My wife is doing a master in New York and we have 2 weeks here, and we found an apartment but we are confused with the way they handle the contracts.

First they told us via email that pets are allowed but the contract they later sent said that pets are not allowed. After we asked about that (because we don't want to sign it as we have a pet) they said that we can cross out that part.

Is this a common practice in USA? In my country when this happens the contract is rewritten and reprinted.

Another doubt is, we are running this contract with a broker, so they are a third party company, but my wife and I are the first who need to sign, is it possible for the landlord to un-cross out what we crossed out about the allowance of pets?


2 Answers 2


It isn't uncommon to interlineate contract language, or to cross out contract language, with the initials of the parties to the contract.

This is normally only done with smaller businesses, however, where there is someone who has the authority to do so. Some contracts, such as insurance contracts, for example, have to have their language approved by state regulators before they can be used and can't be modified in that fashion.

  • 1
    @FrasesDeUrbanos Note the requirement for initials prevents cross-outs without consent (though proving that your initials weren't forged is another matter....)
    – Alan
    Jan 31, 2023 at 6:53
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    @Alan How do initial prevent cross-outs without consent? Do you know of a method of telling whether an initial was written before or after crossing out text? Maybe the initial was written down because one party wanted to change a word in the text, the other party crosses out the whole article and adds their initial... If you want to make sure of consent you should add a "changelog" and sign it too.
    – GACy20
    Jan 31, 2023 at 10:18
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    Cross-outs and other modifications without both sides consent is better prevented by each having their own copy. If a disagreement ended up in court, presenting a contract signed by both parties but not having the cross-out would be good evidence.
    – jpa
    Jan 31, 2023 at 10:56
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    @Turbo There are multiple ways that it can be done. Generally, interlineation and cross outs are used to avoid the cost and delay of returning a draft contract or lease to a lawyer. An addendum would often be lawyer drafted and not solve the problem. The idea of jpa of making a copy for each party or having a photo of the executed document immediately after it is executed would be a more viable tool.
    – ohwilleke
    Jan 31, 2023 at 17:12
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    In this specific case, apartment rental contracts very often are standardized boilerplate forms. For that reason, crossing out a section or changing something by hand is much more common than in other types of contracts (every rental agreement I've ever signed has had at least one manual edit). I've even seen rental contract templates with an "initial here if changes made on this page" section pre-printed at the bottom of each page, which should indicate how common they are.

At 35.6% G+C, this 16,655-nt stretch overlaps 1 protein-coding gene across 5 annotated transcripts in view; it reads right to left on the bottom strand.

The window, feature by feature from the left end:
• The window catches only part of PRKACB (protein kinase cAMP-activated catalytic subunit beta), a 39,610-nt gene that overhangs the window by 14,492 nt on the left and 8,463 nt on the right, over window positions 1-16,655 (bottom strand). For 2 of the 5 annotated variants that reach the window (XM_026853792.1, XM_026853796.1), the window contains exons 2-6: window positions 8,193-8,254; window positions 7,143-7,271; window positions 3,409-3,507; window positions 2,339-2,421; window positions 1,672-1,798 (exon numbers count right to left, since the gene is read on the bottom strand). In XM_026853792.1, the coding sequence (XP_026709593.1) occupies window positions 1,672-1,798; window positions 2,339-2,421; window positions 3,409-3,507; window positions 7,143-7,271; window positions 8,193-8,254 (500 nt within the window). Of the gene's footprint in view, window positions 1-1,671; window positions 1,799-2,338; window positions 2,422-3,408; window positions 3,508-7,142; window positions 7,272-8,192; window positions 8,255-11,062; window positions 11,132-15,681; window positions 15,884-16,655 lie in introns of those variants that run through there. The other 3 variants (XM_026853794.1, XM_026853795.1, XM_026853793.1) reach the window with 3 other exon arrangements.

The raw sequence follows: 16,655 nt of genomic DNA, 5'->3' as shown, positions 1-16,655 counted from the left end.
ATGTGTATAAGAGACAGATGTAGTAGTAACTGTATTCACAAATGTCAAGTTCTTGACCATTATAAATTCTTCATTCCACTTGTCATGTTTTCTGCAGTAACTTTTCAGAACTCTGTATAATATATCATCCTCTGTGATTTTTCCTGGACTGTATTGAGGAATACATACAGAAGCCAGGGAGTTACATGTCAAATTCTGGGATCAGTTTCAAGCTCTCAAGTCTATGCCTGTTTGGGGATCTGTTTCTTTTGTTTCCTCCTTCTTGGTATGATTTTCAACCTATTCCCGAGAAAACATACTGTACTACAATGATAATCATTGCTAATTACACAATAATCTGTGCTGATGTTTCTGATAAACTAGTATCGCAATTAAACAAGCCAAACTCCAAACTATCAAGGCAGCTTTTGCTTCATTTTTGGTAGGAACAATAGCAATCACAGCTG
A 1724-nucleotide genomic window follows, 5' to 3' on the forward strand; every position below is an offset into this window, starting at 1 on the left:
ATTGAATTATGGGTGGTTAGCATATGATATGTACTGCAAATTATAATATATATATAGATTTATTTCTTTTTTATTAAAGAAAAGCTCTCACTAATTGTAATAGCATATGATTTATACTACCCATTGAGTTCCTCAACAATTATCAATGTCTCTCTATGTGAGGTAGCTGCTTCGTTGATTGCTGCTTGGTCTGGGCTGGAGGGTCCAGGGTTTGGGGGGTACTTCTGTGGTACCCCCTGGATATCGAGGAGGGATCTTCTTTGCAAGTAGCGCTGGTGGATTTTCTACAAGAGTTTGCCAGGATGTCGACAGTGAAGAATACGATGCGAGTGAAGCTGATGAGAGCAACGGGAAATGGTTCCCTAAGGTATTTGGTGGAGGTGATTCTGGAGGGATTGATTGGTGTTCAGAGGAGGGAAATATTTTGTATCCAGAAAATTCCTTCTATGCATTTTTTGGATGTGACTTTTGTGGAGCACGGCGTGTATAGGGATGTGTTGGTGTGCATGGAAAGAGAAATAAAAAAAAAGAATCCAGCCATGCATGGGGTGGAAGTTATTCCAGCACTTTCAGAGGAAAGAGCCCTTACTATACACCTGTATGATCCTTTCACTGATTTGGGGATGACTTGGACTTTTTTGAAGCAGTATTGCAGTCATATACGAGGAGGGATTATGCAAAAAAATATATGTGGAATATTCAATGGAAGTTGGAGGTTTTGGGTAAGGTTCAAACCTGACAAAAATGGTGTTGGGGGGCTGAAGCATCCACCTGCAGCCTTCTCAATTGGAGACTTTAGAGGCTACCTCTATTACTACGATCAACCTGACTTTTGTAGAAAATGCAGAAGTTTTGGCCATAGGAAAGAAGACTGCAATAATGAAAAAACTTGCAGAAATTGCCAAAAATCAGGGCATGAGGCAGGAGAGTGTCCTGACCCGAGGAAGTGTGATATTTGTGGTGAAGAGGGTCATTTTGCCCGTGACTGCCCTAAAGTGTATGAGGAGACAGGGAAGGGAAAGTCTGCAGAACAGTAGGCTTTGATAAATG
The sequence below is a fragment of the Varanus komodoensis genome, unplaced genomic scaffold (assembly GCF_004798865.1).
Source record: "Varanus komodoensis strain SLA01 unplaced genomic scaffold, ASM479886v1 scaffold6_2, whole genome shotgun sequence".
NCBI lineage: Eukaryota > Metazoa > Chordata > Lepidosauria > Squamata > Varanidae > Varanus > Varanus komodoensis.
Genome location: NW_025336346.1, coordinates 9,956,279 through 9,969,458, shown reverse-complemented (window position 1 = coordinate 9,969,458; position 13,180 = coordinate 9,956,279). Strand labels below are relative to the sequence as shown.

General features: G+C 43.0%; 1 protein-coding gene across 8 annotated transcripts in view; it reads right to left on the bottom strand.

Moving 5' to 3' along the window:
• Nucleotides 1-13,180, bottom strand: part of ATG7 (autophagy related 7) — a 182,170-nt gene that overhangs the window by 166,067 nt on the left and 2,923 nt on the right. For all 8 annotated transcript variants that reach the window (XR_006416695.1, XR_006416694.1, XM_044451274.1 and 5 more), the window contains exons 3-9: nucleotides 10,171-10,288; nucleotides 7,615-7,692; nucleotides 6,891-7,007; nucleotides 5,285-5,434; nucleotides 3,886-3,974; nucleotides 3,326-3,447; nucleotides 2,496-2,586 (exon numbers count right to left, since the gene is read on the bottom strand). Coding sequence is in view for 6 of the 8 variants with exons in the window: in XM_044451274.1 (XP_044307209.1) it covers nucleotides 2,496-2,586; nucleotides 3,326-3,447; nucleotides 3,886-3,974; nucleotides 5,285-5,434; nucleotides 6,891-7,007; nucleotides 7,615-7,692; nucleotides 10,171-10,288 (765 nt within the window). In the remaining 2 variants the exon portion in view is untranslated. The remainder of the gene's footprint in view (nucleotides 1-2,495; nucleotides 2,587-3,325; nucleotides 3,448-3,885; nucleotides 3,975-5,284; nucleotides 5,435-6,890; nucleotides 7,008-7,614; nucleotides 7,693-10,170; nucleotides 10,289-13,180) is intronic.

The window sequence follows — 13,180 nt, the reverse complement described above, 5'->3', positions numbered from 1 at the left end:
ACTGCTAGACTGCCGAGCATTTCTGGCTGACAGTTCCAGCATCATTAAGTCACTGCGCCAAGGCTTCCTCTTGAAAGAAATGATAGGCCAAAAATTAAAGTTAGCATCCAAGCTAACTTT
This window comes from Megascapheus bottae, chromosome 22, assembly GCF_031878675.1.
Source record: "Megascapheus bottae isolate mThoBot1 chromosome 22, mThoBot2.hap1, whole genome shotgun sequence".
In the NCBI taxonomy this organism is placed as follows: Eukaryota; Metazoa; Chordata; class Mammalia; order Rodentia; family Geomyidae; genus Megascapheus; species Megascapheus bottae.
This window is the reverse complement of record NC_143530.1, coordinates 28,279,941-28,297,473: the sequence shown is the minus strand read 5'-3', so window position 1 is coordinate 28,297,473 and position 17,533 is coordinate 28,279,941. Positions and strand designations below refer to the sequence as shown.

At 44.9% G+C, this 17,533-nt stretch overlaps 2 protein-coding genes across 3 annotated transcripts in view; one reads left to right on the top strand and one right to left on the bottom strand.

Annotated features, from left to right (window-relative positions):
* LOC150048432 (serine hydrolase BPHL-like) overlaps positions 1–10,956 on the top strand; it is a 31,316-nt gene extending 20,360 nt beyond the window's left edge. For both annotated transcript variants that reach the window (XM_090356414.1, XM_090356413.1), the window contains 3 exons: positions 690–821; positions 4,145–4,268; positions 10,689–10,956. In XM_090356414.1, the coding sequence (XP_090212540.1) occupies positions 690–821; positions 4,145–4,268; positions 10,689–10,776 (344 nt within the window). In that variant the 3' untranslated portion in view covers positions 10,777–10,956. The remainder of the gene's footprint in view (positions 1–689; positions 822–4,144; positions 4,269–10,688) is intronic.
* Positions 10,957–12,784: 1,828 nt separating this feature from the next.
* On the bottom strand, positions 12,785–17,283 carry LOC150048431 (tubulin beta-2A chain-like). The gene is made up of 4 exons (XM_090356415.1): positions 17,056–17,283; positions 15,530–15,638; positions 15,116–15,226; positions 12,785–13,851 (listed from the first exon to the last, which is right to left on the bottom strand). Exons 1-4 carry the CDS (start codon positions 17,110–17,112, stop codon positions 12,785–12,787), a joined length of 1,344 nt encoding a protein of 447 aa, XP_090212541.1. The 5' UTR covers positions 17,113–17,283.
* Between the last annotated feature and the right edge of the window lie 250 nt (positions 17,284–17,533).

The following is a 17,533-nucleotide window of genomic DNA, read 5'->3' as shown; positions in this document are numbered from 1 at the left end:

– bta
    Feb 1, 2023 at 2:50

Yes, but note that all parties should sign their initials and date next to the change, so that if it is later disputed no-one can claim the contract was fraudulently modified after signing. For the same reason you should get a copy of the exact version you signed, with changes, initials and final signature for your records.

You see this kind of things with small businesses using model contracts not well customized to their needs like landlords, but wouldn't see it in dealing with large businesses (where the contract for services is usually take it or leave it), or some specific contract negotiated with a lawyer like a freelancer.

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    How do you ensure that the other party doesn't change their mind and run you over by counter-signing the contract but not initialing along-side your initials where you have struck out text? It seems you would be stuck having to obey part of the contract you indicated you did not agree to, otherwise anybody could come along after the fact and just strike out and initial anything they liked?
    – Andy
    Jan 31, 2023 at 15:02
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    @Andy the contract should not be signed (by anyone) until all changes are made and initialed (by everyone).
    – Sneftel
    Jan 31, 2023 at 17:00
  • @Sneftel Interesting... I know with online contracts (e.g. Docusign) you pretty much have to sign and initial everything all in one go, i.e. the document isn't signed until you do. But I also don't think you can strike lines either, signing and initialing are your only options, so you would have to arrange for the originator of the document to make the modifications first. Since they usually sign last I suppose they would also be force to either initial and sign everything or the document would be incomplete...
    – Andy
    Feb 1, 2023 at 19:29
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    @Andy One can also put a signed contract in a printer and add new printed language to it. But if you keep your copy of the signed document and the other party modifies their copy then in case of dispute it should be obvious that they modified theirs and yours should prevail.
    – emory
    Feb 2, 2023 at 12:18

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